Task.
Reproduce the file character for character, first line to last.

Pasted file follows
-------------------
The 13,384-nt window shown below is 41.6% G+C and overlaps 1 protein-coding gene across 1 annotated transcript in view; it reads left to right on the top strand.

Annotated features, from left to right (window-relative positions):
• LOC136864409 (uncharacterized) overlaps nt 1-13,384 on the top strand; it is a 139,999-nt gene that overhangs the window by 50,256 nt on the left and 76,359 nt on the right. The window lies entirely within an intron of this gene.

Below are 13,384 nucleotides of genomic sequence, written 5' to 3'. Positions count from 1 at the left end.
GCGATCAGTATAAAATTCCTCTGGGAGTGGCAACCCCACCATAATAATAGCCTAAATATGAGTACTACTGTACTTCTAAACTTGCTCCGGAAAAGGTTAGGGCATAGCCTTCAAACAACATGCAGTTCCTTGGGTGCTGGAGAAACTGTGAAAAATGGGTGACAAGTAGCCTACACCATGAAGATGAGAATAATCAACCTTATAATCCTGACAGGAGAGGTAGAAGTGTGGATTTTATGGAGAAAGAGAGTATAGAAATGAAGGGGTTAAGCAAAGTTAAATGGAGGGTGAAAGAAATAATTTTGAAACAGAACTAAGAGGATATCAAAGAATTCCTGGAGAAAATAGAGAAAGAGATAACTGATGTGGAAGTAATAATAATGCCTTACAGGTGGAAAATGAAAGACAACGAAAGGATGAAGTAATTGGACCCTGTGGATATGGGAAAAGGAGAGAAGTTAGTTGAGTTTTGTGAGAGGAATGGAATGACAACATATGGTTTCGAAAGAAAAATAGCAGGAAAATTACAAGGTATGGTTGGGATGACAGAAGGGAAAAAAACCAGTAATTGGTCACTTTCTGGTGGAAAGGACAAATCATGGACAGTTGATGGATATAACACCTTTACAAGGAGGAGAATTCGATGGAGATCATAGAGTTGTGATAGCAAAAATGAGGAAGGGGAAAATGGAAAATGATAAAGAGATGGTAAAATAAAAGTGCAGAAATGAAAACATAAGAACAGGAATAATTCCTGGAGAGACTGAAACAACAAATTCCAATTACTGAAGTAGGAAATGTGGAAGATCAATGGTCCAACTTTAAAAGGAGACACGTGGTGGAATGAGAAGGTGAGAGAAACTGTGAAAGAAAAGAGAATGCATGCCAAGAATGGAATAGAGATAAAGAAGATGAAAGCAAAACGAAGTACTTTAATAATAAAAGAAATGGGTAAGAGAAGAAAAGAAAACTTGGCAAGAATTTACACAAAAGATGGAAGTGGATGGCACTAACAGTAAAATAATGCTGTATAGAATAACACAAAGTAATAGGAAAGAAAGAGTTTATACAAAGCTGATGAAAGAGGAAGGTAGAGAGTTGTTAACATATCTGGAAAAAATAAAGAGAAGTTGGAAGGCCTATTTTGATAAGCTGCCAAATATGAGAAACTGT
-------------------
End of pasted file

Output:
The 13,384-nt window shown below is 41.6% G+C and overlaps 1 protein-coding gene across 1 annotated transcript in view; it reads left to right on the top strand.

Annotated features, from left to right (window-relative positions):
• LOC136864409 (uncharacterized) overlaps nt 1-13,384 on the top strand; it is a 139,999-nt gene that overhangs the window by 50,256 nt on the left and 76,359 nt on the right. The window lies entirely within an intron of this gene.

Below are 13,384 nucleotides of genomic sequence, written 5' to 3'. Positions count from 1 at the left end.
GCGATCAGTATAAAATTCCTCTGGGAGTGGCAACCCCACCATAATAATAGCCTAAATATGAGTACTACTGTACTTCTAAACTTGCTCCGGAAAAGGTTAGGGCATAGCCTTCAAACAACATGCAGTTCCTTGGGTGCTGGAGAAACTGTGAAAAATGGGTGACAAGTAGCCTACACCATGAAGATGAGAATAATCAACCTTATAATCCTGACAGGAGAGGTAGAAGTGTGGATTTTATGGAGAAAGAGAGTATAGAAATGAAGGGGTTAAGCAAAGTTAAATGGAGGGTGAAAGAAATAATTTTGAAACAGAACTAAGAGGATATCAAAGAATTCCTGGAGAAAATAGAGAAAGAGATAACTGATGTGGAAGTAATAATAATGCCTTACAGGTGGAAAATGAAAGACAACGAAAGGATGAAGTAATTGGACCCTGTGGATATGGGAAAAGGAGAGAAGTTAGTTGAGTTTTGTGAGAGGAATGGAATGACAACATATGGTTTCGAAAGAAAAATAGCAGGAAAATTACAAGGTATGGTTGGGATGACAGAAGGGAAAAAAACCAGTAATTGGTCACTTTCTGGTGGAAAGGACAAATCATGGACAGTTGATGGATATAACACCTTTACAAGGAGGAGAATTCGATGGAGATCATAGAGTTGTGATAGCAAAAATGAGGAAGGGGAAAATGGAAAATGATAAAGAGATGGTAAAATAAAAGTGCAGAAATGAAAACATAAGAACAGGAATAATTCCTGGAGAGACTGAAACAACAAATTCCAATTACTGAAGTAGGAAATGTGGAAGATCAATGGTCCAACTTTAAAAGGAGACACGTGGTGGAATGAGAAGGTGAGAGAAACTGTGAAAGAAAAGAGAATGCATGCCAAGAATGGAATAGAGATAAAGAAGATGAAAGCAAAACGAAGTACTTTAATAATAAAAGAAATGGGTAAGAGAAGAAAAGAAAACTTGGCAAGAATTTACACAAAAGATGGAAGTGGATGGCACTAACAGTAAAATAATGCTGTATAGAATAACACAAAGTAATAGGAAAGAAAGAGTTTATACAAAGCTGATGAAAGAGGAAGGTAGAGAGTTGTTAACATATCTGGAAAAAATAAAGAGAAGTTGGAAGGCCTATTTTGATAAGCTGCCAAATATGAGAAACTGT